‘Let’s kill all the lawyers’,1 has probably been uttered more often by lawyers in their own defence than by generations of budding Thespians. The profession’s fondness for the quote, of course, derives from its neat forensic value in demonstrating that there is nothing new in public antagonism towards its members — aversion to lawyers is a timeless social habit, an unfortunate side effect of the essential social role of the profession, part of the ritual and mystery at the heart of the practice of lawyering. Nevertheless, in the climate of the 1980s, there is now a more real fear in the profession than at any previous period that the suggestion of Jack Cade’s comrade may be in the process of enactment in the real world. But, this time round, the danger appears in the more subtle economic and organisational forms of the 20th century rather than those envisaged by Shakespeare’s rough character. It demands a more adequate response than forensic skill.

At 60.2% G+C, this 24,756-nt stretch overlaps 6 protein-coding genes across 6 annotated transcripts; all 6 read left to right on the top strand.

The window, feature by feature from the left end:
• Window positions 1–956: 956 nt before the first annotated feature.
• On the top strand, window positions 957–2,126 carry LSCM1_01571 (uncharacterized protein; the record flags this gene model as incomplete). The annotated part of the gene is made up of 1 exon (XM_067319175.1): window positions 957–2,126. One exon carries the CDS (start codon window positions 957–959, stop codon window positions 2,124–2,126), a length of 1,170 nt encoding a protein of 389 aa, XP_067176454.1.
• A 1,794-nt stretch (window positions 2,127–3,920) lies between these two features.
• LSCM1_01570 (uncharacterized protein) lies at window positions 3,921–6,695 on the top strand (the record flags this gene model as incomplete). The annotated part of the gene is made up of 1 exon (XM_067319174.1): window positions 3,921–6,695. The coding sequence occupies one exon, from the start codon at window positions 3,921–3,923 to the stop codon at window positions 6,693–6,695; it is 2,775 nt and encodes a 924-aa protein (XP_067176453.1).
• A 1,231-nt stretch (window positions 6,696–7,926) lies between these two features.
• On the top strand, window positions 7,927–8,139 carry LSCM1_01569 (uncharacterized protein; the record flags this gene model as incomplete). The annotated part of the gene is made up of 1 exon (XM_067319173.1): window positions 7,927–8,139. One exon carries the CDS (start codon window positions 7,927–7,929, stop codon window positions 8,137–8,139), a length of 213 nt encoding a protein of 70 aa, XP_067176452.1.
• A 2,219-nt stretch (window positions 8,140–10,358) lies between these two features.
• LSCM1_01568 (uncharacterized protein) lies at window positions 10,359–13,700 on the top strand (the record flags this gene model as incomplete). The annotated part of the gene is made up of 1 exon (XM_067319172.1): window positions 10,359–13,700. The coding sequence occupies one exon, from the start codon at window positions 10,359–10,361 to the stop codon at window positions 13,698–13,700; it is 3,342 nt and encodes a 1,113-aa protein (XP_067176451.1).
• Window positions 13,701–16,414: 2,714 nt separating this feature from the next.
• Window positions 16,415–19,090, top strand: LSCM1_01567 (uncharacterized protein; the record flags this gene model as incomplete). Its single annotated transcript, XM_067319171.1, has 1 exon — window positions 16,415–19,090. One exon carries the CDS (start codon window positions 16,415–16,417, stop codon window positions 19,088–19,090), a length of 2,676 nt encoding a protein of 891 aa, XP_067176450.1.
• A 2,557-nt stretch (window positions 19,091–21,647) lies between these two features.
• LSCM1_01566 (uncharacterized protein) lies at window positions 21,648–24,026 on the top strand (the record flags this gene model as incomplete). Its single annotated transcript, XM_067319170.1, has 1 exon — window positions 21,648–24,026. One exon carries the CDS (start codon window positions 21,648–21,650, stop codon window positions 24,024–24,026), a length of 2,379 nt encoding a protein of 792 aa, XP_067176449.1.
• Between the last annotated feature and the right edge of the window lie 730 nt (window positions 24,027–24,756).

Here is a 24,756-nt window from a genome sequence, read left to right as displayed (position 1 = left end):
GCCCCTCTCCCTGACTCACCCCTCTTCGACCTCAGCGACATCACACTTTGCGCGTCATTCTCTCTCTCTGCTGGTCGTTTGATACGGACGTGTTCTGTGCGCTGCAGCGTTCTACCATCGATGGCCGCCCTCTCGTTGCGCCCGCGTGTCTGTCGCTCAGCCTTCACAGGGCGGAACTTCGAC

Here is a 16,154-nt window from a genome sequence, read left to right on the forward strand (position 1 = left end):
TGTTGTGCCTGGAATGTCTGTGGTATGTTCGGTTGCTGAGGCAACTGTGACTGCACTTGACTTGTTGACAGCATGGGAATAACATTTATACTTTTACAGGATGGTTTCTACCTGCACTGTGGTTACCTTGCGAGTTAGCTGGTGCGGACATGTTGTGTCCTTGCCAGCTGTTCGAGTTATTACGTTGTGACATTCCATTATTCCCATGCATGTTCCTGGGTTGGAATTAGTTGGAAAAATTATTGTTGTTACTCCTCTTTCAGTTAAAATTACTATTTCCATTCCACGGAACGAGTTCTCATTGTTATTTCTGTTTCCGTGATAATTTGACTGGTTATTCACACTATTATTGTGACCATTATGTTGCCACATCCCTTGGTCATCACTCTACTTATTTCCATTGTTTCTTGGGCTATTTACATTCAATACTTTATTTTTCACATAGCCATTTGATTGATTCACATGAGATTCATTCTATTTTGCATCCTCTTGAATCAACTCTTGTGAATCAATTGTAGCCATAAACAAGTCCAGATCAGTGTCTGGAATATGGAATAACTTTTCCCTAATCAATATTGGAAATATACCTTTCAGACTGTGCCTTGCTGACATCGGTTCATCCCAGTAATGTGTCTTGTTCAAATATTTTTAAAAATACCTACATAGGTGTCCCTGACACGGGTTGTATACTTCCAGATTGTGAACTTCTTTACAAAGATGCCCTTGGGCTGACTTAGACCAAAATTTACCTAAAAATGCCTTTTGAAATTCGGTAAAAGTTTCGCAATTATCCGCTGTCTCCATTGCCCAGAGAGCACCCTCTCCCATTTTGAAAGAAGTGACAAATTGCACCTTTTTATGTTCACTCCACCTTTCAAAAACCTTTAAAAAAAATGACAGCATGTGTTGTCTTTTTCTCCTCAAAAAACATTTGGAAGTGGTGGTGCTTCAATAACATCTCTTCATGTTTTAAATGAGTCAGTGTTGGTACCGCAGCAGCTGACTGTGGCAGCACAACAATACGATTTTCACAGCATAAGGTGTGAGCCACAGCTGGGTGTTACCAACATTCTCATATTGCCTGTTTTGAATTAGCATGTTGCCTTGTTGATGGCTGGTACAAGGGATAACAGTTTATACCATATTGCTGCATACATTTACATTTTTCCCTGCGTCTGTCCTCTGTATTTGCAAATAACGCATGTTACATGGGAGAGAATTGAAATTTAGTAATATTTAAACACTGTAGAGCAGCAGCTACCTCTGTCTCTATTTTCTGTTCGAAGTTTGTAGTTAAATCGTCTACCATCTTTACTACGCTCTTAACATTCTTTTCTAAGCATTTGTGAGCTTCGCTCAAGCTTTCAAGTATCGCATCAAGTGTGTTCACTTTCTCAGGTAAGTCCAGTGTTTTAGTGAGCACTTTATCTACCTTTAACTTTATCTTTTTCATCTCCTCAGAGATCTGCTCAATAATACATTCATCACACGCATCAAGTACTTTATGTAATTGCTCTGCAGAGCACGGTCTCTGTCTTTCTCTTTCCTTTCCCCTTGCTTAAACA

KeywordsFatigue Transportation Rosen Ethos Hate
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